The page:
Jeff Vanderstelt is a former youth Pastor with Willow Creek Church and now a church planting Pastor in Tacoma, Washington. This book is his first and is a description of his spiritual walk and to some degree his spiritual awakening to how the Christian life should be lived and how Discipleship should take place.

As the book started I thought it was a bit over the top and I wasn’t sure that I was going to like it very much. In his introduction he states, “Can you imagine every city, every neighborhood, every street, and every house saturated with Jesus’s presence through his people? What if, in every school, every classroom, and every extracurricular activity, students daily experience the person and work of Jesus? And can you dream with me of a day when no business office, retail center, or industrial hub can get away from the good news of Jesus proclaimed in words and expressed in gracious deeds? A day when every cafĂ©, pub, restaurant, or bakery smells of the aroma of Christ? This is God’s intention for this world. And his plan is to do it through his people.”

I thought that was a bit idealistic given how our culture is and how there is such a distain for Christ and His church. So I thought here is another idealistic young person whom needs a reality check!

But, as I read more of the book I found that I understood where he was coming from and I found that I agreed with him on more and more points.

Since I am working with a church plant group that is operating the same way that Pastor Vanderstelt is with his “Missional” church plant I appreciated his major points of how we are to live with Jesus as the central focus of our daily lives and that we should be so immersed and filled by the Spirit that everyone around us will see Jesus and see how Jesus wants to influence our culture and influence each person’s life, for the better.

This book is a compilation of stories about peoples changed lives and how Discipleship played an important role in each of those changes.

For those who know Christ and understand their Bible fairly well this book will seem like just a reminder of how we should be living our lives. But then again it has some radical thoughts, according the many, about how to Disciple others within their church community.

This will be an encouraging read for laypeople and pastors as well who are wanting to think through how living in the community of Christ and discipling others might look with some new emphasis on boldly living out our commitment to Christ.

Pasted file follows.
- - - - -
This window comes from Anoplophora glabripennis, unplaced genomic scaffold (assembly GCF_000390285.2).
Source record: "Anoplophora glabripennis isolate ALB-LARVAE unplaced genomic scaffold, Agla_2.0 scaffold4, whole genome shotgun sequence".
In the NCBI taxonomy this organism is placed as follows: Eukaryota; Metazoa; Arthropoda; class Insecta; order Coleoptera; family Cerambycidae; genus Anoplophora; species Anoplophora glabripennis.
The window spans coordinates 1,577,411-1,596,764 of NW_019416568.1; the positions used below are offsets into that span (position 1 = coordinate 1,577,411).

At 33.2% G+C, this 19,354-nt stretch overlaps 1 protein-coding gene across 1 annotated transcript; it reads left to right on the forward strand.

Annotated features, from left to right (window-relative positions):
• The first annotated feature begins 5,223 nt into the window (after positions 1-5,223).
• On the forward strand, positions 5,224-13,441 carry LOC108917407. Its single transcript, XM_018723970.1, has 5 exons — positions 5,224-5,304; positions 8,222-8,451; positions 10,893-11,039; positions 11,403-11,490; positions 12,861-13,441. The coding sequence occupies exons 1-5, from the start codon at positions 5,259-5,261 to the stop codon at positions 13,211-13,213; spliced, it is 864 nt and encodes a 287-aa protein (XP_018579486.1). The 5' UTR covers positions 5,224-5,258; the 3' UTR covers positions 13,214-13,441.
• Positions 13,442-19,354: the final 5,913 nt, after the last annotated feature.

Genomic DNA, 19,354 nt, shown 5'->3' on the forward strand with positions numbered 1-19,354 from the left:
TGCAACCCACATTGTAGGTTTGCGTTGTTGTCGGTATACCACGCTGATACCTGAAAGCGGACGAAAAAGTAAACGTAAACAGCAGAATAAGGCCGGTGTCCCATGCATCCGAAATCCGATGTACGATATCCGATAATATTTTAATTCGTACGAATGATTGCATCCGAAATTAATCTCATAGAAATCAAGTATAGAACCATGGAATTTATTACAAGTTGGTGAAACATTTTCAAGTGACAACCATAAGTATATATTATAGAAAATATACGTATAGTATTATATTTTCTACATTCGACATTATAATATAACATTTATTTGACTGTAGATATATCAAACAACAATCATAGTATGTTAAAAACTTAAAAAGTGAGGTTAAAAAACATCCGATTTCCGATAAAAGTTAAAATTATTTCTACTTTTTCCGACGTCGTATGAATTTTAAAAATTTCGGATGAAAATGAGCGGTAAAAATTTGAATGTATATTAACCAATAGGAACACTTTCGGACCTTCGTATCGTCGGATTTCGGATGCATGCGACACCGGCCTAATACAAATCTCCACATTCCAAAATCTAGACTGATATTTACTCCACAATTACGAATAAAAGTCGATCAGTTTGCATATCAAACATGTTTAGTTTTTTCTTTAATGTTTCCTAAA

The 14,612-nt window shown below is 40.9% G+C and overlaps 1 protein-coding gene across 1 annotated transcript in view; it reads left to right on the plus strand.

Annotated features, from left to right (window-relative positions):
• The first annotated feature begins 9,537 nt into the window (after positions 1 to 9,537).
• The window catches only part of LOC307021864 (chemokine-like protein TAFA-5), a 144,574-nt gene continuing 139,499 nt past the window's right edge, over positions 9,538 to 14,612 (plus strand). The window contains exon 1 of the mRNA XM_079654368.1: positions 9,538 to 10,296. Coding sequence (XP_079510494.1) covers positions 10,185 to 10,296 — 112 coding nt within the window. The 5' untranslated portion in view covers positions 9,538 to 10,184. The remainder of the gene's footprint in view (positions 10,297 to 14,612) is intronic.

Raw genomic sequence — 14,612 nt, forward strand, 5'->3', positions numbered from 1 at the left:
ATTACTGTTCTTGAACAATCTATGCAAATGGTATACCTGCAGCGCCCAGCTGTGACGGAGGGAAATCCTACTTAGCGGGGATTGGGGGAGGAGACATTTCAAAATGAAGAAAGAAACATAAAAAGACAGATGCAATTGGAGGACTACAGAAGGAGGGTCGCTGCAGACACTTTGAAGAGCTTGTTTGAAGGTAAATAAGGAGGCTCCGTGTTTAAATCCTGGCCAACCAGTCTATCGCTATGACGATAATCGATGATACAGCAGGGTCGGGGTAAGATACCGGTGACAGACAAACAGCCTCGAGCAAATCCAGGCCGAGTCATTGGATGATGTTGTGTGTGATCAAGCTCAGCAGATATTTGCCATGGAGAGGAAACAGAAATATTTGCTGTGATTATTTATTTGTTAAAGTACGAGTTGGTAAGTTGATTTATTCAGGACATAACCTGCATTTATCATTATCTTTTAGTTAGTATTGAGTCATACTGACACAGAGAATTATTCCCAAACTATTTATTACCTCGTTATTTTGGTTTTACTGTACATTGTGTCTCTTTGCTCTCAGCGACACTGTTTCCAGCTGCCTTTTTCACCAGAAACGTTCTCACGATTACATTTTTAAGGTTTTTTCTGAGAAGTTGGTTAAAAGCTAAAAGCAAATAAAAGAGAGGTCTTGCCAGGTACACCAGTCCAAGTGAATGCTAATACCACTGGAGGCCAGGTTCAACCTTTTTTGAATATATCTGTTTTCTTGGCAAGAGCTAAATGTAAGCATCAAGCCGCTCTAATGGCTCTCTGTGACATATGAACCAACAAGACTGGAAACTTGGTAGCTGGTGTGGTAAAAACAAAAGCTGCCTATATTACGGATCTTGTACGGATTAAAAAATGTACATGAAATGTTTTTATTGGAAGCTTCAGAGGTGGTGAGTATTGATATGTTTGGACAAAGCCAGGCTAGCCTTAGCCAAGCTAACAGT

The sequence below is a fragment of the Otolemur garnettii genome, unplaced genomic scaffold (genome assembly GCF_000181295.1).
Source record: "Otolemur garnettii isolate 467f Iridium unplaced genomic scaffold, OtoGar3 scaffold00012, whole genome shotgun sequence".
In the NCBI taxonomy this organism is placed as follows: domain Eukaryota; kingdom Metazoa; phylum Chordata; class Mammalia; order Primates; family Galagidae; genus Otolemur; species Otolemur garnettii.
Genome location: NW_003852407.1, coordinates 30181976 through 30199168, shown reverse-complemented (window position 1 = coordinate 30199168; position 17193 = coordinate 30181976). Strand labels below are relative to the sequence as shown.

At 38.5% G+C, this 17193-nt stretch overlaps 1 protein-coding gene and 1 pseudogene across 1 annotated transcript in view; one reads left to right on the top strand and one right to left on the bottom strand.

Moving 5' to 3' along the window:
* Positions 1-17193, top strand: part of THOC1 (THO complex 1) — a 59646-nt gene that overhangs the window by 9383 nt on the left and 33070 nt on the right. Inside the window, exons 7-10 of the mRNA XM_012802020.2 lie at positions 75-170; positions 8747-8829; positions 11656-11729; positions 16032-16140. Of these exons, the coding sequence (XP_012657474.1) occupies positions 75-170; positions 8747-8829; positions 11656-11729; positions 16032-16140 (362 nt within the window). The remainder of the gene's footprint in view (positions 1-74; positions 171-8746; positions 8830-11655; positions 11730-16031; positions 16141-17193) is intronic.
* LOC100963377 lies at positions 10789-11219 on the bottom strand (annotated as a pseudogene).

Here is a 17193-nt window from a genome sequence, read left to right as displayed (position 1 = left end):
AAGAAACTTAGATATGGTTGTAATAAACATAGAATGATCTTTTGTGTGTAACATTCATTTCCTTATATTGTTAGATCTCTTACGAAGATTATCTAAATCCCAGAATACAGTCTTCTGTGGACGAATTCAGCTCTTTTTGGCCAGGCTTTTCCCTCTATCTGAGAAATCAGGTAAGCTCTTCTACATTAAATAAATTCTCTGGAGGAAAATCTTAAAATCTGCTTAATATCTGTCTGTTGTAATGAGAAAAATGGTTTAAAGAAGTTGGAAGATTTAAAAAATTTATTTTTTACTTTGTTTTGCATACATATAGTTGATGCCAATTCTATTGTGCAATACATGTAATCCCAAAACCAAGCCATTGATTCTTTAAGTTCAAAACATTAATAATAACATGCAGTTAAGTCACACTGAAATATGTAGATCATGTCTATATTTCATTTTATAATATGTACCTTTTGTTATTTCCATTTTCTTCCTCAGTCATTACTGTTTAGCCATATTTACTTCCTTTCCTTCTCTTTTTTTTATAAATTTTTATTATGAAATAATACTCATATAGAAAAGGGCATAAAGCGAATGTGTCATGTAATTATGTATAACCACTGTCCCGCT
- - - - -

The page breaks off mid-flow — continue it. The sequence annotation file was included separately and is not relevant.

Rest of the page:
Cries from the Cross, by Erwin Lutzer

Based on a sermon series by Erwin Lutzer the pastor of Moody Church. This book was released in a decade ago but is being re-released in new format's and in the Kindle format. I want to thank Moody Press for making a review copy of this book available to me for free through Net Galley.

Pastor Lutzer will take you through all of the statements that Christ made on the Cross when the Romans were crucifying him. Those statements are:
1. Father forgive them for they know not what they do
2. Today you will be with me in Paradise, a promise given to the repentant criminal
3. Woman, here is your son . . . Here, is your mother
4. My God, my God, why have you forsaken me?
5. I am thirsty
6. It is finished!
7. Father, into your hands I commit my spirit

Each of these statements from Christ is full of meaning. As Pastor Lutzer points out when someone is dying the last words that they utter are usually very important to them and something that you should take care to listen to. These words of Christ reveal His heart and reveal His mission that the Father sent Him to earth to accomplish. That mission is being finalized here at the Cross!

Through excellent writing and exposition of the Scripture you will find encouragement as Pastor Lutzer explains each statement and what their impact is on the people who were at the Cross watching Him die. They are statements that we should take time to carefully study and meditate on so that we understand their impact to the world and to ourselves.

I believe this is a great book for people to be reading this month before we get to Easter Sunday. I would encourage you to pick up a copy and make a careful study of it.


Monday, February 16, 2015

Rhythms of Worship, by John G. Stevens and Michael Waschevski

First of all I want to thank Westminster John Knox Press for making a review copy of this book available to me through Net Galley. I appreciate their kindness to allow me an advance look at a wonderful book.